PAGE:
Phospholipase C-related, but catalytically inactive protein (PRIP) was previously identified as a novel inositol 1,4,5-trisphosphate-binding protein with a domain organization similar to that of phospholipase C-δ but lacking phospholipase activity. We recently showed that PRIP gene knock-out (KO) in mice increases bone formation and concomitantly decreases bone resorption, resulting in increased bone mineral density and trabecular bone volume. However, the role of PRIP in osteoclastogenesis has not yet been fully elucidated. Here, we investigated the effects of PRIP on bone remodeling by investigating dynamic tooth movement in mice fitted with orthodontic devices. Morphological analysis indicated that the extent of tooth movement was smaller in the PRIP-KO mice than in wild-type mice. Histological analysis revealed fewer osteoclasts on the bone-resorption side in maxillary bones of PRIP-KO mice, and osteoclast formation assays and flow cytometry indicated lower osteoclast differentiation in bone marrow cells isolated from these mice. The expression of genes implicated in bone resorption was lower in differentiated PRIP-KO cells, and genes involved in osteoclast differentiation, such as the transcription factor NFATc1, exhibited lower expression in immature PRIP-KO cells initiated by M-CSF. Moreover, calcineurin expression and activity were also lower in the PRIP-KO cells. The PRIP-KO cells also displayed fewer M-CSF-induced changes in intracellular Ca2+ and exhibited reduced nuclear localization of NFATc1. Up-regulation of intracellular Ca2+ restored osteoclastogenesis of the PRIP-KO cells. These results indicate that PRIP deficiency impairs osteoclast differentiation, particularly at the early stages, and that PRIP stimulates osteoclast differentiation through calcium-calcineurin-NFATc1 signaling via regulating intracellular Ca2+.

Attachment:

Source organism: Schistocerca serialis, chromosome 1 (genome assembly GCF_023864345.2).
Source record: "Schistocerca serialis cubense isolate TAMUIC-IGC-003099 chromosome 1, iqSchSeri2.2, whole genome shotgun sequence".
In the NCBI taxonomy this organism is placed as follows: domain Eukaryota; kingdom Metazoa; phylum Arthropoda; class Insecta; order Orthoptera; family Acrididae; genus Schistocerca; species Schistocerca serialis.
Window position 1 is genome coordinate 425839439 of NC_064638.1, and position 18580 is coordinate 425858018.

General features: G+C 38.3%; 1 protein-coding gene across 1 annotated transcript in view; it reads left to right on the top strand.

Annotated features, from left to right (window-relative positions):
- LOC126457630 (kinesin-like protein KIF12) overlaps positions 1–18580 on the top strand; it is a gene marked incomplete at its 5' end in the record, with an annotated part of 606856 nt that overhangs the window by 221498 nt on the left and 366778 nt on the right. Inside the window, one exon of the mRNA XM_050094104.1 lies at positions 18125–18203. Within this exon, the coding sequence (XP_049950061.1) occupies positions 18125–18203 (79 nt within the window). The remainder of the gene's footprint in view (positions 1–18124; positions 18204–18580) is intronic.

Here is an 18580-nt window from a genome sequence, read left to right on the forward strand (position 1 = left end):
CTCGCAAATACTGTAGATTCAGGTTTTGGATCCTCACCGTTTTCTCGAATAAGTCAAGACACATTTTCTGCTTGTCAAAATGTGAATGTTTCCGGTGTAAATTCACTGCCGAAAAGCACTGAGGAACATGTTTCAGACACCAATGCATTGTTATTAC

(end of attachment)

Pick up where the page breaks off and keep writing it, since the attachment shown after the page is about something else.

All Science Journal Classification (ASJC) codes
- Molecular Biology
- Cell Biology